#22 Willian AM by Ismail Bello @Ismou008

Photo: Shaun Botterill/Getty Images

Willian joined Chelsea in 2013 as a cult hero thanks to having a medical at Tottenham Hotspur then signing with the Blues anyway. It took him a while to be properly embraced as a footballer, despite a wonder strike against Norwich on his league debut. But since he beat first Juan Mata then André Schürrle to a starting berth, he’s fit in to the team like he was born to it.

Willian is the definition of a team player. When he first came, there were concerns about how he would adapt to the physicality of the League; doubts allayed by the fact that he’s quite physical for his stature. Just ask Gael Clichy, who’s still trying to get up after Willian barged into him in the build up to Remy’s goal against Manchester City. Willian is blazing quick and he rounds that off with very good balance, agility and a work-rate that can only be matched (or bettered) by Ramires.

Positionally, he’s versatile. Willian has played every position in Chelsea’s attacking band with very good results, and that’s because he blends his physical superiority with technical brilliance. The Brazilian is excellent with the ball at his feet and his passing is also superb. It is these features that allow him to lose neither the ball nor his composure in the tightest situations, often picking good close passes or dribbling and accelerating out of tough spots. When he gets the chance, his shooting can be good although, as his goal record might suggest, it’s a bit hit and miss.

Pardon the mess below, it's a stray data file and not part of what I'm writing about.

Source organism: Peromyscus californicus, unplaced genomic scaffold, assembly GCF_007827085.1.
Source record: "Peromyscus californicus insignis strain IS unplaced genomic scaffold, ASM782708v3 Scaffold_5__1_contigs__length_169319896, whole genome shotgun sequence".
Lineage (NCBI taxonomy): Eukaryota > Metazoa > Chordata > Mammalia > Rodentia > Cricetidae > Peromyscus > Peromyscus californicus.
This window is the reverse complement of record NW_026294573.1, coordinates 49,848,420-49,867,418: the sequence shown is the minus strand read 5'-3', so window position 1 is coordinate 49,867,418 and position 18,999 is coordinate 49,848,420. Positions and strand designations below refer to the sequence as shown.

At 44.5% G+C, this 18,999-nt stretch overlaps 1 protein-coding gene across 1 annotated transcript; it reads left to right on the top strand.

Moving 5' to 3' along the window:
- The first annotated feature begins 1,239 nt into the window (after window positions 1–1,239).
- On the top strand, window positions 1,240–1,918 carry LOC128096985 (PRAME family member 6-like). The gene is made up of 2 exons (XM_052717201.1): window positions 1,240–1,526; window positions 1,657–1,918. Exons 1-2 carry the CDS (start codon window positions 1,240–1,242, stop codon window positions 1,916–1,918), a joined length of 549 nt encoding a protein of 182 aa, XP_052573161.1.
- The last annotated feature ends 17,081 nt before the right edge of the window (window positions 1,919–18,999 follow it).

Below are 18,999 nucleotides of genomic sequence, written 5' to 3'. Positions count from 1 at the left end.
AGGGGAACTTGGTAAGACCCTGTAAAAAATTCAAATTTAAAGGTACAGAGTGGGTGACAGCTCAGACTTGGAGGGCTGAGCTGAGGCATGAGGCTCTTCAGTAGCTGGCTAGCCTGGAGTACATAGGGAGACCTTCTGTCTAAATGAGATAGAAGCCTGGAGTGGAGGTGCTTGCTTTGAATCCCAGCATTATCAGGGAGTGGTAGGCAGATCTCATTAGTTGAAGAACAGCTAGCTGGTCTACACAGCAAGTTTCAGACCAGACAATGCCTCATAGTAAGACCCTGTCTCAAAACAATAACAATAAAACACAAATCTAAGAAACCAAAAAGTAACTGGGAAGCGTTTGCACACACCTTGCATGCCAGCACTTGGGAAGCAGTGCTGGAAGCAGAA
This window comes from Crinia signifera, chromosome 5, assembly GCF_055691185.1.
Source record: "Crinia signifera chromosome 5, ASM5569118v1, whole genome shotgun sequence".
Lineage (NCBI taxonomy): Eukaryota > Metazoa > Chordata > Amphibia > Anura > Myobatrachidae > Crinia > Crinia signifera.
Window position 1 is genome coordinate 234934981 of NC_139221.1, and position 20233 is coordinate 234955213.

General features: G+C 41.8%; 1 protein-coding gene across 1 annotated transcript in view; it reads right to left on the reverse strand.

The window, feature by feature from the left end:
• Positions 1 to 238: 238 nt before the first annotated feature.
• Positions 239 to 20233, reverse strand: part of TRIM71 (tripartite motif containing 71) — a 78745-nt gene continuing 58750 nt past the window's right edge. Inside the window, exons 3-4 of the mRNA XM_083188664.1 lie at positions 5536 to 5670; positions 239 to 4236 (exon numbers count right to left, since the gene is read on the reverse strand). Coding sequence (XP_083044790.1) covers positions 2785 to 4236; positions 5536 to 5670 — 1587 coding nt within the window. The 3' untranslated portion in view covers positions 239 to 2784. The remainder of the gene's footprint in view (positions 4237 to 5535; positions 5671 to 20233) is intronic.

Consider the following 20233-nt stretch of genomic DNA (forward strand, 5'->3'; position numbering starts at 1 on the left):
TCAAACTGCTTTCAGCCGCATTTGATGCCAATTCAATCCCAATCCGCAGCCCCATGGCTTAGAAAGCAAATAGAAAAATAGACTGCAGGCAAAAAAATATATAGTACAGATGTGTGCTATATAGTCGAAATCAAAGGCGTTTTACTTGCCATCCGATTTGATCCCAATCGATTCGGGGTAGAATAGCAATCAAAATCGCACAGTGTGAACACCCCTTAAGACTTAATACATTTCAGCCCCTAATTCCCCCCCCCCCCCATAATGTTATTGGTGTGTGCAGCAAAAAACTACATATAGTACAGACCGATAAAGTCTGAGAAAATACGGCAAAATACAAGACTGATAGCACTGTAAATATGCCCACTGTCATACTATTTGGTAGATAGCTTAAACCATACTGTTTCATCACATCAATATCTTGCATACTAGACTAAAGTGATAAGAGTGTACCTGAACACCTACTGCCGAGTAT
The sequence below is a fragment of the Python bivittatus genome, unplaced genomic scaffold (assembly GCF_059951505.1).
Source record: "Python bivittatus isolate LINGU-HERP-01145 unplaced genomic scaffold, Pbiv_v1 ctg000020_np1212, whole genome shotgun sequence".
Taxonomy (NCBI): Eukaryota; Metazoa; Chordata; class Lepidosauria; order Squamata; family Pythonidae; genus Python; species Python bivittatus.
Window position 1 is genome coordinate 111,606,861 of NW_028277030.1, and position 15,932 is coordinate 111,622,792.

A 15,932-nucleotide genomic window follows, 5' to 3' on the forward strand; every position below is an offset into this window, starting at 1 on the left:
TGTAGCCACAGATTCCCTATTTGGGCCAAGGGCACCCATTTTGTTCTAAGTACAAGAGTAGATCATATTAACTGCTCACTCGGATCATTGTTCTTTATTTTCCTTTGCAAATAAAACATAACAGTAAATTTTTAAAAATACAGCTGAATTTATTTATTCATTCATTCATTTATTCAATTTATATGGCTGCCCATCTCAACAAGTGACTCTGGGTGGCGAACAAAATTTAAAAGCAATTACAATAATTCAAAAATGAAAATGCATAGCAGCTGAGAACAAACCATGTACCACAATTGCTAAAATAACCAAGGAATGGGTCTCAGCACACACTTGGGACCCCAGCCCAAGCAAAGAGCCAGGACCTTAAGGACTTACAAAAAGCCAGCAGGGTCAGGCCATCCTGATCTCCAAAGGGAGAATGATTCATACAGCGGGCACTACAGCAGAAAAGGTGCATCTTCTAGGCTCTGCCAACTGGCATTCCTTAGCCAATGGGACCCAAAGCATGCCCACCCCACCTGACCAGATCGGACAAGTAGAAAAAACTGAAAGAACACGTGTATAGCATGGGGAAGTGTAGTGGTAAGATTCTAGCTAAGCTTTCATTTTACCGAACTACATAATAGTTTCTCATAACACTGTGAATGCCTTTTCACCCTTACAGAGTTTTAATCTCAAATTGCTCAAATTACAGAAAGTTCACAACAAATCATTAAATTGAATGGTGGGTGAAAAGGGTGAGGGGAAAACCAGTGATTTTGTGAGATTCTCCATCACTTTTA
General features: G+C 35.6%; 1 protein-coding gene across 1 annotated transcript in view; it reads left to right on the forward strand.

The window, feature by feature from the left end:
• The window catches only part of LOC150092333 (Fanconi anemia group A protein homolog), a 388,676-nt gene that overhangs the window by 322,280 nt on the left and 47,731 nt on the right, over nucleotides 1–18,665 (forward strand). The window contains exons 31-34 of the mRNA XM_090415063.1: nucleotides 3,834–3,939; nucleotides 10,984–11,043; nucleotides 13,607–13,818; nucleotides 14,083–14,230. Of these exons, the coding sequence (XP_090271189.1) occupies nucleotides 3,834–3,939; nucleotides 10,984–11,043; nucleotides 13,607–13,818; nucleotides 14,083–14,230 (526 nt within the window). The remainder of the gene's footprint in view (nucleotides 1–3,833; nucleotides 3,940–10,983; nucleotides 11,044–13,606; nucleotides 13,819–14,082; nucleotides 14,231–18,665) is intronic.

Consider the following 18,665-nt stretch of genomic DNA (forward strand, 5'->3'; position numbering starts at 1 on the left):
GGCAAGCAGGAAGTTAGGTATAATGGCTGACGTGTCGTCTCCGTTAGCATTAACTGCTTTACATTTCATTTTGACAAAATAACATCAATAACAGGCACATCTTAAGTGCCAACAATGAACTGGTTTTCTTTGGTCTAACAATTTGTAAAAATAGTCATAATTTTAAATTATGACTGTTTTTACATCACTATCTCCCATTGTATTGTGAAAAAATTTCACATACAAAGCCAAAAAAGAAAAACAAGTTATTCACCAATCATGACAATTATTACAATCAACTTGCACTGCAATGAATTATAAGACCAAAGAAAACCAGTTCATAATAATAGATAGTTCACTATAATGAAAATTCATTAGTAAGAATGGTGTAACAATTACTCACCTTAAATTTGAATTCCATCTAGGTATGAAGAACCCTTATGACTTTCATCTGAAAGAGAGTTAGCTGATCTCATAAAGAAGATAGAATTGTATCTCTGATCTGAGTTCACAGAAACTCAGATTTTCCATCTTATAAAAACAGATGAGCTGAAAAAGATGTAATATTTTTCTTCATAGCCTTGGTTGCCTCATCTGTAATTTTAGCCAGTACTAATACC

To cap it all off Willian, is defensively diligent, and uses his physical gifts to track back and press effectively. His tackling, not particularly strong when he first arrive, has improved greatly since he started playing under Jose Mourinho.

What’s currently holding Willian back is way he chooses to use his well-rounded abilities. For someone so gifted, he doesn’t carry anywhere near the direct threat to goal that one might expect. He’s capable of playing great passes and scoring great goals, but rarely attempts do do either. Instead, he has a tendency to be conservative in attacking play, mostly going for the safest option. He can and should be far more explosive than he has been so far for Chelsea.

There are signs, however, that he’s getting there.

Photo: Mike Hewitt/Getty Images

Last season, Willian started taking steps towards becoming the player that perhaps he’s meant to be, adding a little more attacking threat to his game. This improvement was especially marked in the second half, and saw him easily see off the nominal competition Juan Cuadrado provided for a starting spot as well as a welcome buffer to both Oscar and Cesc Fabregas’ dips in form.

Normally, when Chelsea are having problems, Eden Hazard has to carry the weight on his own. But to everyone’s surprise, Willian stepped up too, using his gifts with much more purpose and being more of nuisance to defenders. He ran at them, went past them, combined with team mates and looked to create chances more often than previously with Chelsea. His consistency was also markedly improved - the number of poor games he had last season can be counted on one hand.